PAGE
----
Can a single claimant QSF be used to set up a structured settlement?

Yes. After establishing a qualified settlement fund, the trustee or professional administrator can design a settlement plan for the plaintiff. Whether a structured settlement, trust account, or different planning solution is best, the plaintiff and trial lawyer have more time to assess all available options.

What are the QSF services that Milestone offers?

As a qualified settlement fund administrator, Milestone can:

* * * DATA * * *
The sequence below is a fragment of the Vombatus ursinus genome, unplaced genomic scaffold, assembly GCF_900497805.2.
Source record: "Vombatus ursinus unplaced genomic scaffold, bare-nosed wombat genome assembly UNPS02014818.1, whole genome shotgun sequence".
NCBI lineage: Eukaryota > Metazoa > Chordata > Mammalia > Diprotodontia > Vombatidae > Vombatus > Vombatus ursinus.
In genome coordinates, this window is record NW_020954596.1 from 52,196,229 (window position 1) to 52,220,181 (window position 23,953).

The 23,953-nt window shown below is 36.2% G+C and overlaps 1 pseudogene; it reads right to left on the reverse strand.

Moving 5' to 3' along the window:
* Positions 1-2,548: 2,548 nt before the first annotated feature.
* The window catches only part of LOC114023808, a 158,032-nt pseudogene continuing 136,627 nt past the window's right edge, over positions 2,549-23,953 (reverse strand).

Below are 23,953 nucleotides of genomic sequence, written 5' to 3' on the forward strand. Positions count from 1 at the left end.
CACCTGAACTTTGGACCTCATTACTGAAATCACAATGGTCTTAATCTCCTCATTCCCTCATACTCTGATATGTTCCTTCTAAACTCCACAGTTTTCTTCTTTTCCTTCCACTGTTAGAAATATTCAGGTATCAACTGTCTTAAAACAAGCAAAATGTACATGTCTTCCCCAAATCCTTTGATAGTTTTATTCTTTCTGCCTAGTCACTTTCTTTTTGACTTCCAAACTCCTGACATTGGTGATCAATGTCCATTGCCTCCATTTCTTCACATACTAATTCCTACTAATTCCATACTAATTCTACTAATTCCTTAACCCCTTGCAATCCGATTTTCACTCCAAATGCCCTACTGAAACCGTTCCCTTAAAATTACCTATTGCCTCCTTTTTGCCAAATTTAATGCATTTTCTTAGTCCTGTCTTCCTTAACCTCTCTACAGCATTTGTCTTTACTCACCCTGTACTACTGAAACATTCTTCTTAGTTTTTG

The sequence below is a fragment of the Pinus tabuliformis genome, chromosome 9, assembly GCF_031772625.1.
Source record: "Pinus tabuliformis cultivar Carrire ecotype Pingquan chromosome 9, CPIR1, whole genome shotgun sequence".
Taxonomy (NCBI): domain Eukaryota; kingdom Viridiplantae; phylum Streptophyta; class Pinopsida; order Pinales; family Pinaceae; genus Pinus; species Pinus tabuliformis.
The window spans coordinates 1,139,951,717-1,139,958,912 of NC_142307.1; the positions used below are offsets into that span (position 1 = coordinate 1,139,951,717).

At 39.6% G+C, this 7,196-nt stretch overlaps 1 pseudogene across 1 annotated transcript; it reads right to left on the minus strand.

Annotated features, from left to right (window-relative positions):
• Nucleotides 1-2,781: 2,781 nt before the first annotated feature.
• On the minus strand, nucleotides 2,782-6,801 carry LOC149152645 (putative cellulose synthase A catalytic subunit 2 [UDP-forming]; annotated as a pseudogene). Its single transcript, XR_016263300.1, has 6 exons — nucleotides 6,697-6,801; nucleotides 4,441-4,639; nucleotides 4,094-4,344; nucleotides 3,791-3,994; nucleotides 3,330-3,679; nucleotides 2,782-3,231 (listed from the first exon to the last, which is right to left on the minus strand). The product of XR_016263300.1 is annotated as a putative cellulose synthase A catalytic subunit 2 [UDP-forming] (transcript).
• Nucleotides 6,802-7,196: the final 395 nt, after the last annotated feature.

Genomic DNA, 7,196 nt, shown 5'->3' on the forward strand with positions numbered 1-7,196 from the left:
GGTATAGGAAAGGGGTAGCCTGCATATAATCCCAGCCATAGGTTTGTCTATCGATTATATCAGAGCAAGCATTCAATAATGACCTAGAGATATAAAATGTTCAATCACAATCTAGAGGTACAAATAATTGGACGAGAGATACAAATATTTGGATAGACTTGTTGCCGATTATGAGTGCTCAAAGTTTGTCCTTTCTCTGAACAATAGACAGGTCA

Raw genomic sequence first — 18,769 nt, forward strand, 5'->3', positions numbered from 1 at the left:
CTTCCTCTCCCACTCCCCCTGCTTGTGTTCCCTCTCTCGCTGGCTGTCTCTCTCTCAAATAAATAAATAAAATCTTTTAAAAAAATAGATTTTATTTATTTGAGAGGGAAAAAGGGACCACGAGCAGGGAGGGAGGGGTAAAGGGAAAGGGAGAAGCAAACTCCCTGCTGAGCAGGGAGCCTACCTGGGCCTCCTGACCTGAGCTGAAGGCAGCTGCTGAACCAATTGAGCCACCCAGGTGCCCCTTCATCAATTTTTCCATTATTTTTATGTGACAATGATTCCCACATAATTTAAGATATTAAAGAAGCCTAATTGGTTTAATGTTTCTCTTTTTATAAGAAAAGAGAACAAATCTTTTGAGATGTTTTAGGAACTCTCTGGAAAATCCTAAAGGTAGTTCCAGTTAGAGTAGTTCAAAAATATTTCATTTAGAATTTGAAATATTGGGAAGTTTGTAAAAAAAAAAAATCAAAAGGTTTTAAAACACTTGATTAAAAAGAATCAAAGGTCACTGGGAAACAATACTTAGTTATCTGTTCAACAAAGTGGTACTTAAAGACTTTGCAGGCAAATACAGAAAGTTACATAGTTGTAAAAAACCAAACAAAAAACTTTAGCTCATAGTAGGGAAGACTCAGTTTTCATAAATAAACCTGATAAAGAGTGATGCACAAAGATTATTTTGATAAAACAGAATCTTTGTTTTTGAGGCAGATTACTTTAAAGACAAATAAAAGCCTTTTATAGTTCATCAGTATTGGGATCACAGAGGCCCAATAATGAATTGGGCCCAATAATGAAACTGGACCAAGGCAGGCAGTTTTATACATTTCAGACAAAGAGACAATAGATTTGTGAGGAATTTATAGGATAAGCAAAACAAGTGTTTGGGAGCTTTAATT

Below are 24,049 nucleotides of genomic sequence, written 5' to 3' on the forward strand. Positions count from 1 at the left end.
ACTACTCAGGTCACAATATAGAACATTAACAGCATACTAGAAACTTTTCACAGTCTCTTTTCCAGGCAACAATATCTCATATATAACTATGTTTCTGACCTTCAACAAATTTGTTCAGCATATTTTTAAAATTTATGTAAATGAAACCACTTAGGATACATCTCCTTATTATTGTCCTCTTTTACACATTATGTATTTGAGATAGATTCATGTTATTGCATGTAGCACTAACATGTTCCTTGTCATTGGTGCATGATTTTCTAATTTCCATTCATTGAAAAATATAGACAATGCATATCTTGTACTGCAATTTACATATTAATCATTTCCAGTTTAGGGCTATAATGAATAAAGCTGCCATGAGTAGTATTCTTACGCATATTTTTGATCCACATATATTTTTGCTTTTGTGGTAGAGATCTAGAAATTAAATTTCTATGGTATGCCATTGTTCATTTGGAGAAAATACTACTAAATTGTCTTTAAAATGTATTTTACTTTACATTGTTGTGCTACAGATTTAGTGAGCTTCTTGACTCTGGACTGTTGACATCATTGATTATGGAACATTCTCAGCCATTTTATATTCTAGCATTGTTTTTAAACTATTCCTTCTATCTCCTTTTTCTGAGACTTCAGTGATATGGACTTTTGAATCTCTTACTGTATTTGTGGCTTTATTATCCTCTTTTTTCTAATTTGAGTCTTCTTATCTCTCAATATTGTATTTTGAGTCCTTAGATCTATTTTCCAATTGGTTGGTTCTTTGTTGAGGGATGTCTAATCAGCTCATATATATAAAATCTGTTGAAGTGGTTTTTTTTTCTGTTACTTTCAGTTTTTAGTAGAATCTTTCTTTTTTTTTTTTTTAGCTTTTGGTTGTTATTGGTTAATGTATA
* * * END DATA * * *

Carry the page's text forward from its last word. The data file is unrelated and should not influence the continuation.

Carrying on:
• Provide a QSF petition, order, and escrow agreement for review and approval,
  • File the petition for court approval,
  • Custody assets and provide an accounting of assets on request,
  • Prepare quarterly tax payments and annual tax returns,
  • Issue 1099 forms for attorney disbursements,
  • Perform ongoing settlement fund accounting and reconciliation, and
  • Distribute firm fees and expenses and plaintiff settlement funds.

Is money from the BP qualified settlement fund taxable?

No, any oil spill victim is excluded from gross income tax. 

Is a distribution from a qualified settlement fund taxable?

Plaintiffs pay on any interest or dividend income regarding the taxation of distribution from qualified settlement funds.